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Price Functions in the US Retail Hearing Aid Market, Part 2

by Holly Hosford-Dunn, PhD & Amyn Amlani, PhD   Average Sale Price of hearing aids in the US retail market (ASP) grew at the rate of inflation from 2004-2011, peaked in price in 2012 and declined each year thereafter. At no time has ASP ever hit $6K/set, no matter how many times that anchor price gets…

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Hi/Lo Bets on Hearing Aid Margins

Are you willing to bet that many audiologists focus on selling as many high-cost premium hearing aids as possible in order to make a living?  Ethics aside, it sounds logical that you’ll make more money if you sell more expensive stuff, whether it’s diamonds or hearing aids.  Maybe so for top-quality gemstones, but don’t take…

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I’ll Take That Bet and Raise You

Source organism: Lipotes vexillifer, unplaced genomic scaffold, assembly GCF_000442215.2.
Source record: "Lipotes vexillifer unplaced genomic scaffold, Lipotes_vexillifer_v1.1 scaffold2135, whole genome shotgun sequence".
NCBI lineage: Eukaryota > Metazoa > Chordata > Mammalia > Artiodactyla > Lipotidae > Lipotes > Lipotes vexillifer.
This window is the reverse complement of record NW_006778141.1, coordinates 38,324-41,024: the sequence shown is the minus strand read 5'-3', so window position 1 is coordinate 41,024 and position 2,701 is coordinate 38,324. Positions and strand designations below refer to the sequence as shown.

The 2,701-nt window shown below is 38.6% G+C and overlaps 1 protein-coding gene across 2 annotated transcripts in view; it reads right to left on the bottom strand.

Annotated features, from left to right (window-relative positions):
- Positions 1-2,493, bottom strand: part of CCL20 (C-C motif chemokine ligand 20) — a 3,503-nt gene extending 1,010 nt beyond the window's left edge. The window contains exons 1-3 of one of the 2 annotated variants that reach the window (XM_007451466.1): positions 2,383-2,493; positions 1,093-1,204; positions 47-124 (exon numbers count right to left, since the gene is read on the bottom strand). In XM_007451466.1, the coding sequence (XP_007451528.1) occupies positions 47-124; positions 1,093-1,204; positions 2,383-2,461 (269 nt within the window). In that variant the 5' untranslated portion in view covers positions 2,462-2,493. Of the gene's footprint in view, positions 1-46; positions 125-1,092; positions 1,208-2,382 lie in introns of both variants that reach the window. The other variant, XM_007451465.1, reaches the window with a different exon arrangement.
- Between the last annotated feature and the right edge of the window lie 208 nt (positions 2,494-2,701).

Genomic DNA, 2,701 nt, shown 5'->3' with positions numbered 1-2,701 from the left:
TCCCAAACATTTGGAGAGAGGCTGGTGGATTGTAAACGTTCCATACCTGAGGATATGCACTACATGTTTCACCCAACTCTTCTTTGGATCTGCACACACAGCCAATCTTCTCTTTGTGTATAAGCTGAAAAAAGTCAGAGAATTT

Our profession was treated last week to a timely and balanced discussion of unbundling by Robyn Cox PhD.  She is one of audiology’s most reasoned thinkers, test creator extraordinaire, talented researcher, and a nice person to boot.   Dr. Cox addressed concerns being raised in policy-making circles that traditional hearing aid dispensing models are pricing many…

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Wholesale Hearing Aid Pricing – Is It On the Level?

Today picks up on a series begun in response to a headline-grabbing proclamation by a manufacturing CEO: “‘The hearing aid industry uses every new thing … to raise prices.” To which Hearing Economics posed rhetorical questions and slowly began addressing them:  What is the basis for making such a claim?  Are claims like this true or do…

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Where’d Those Numbers Come From? Data for the Pricing Posts

Premium Pricing for major technological innovations raised average prices of hearing aids by about $1000 from 1994 to 2011, as shown in a previous post and reproduced above. The Data   Fig 1 was derived from the numbers contained in Table 1, footnoted to explain origins, derivations, and assumptions.  Nominal average Price (left column of…

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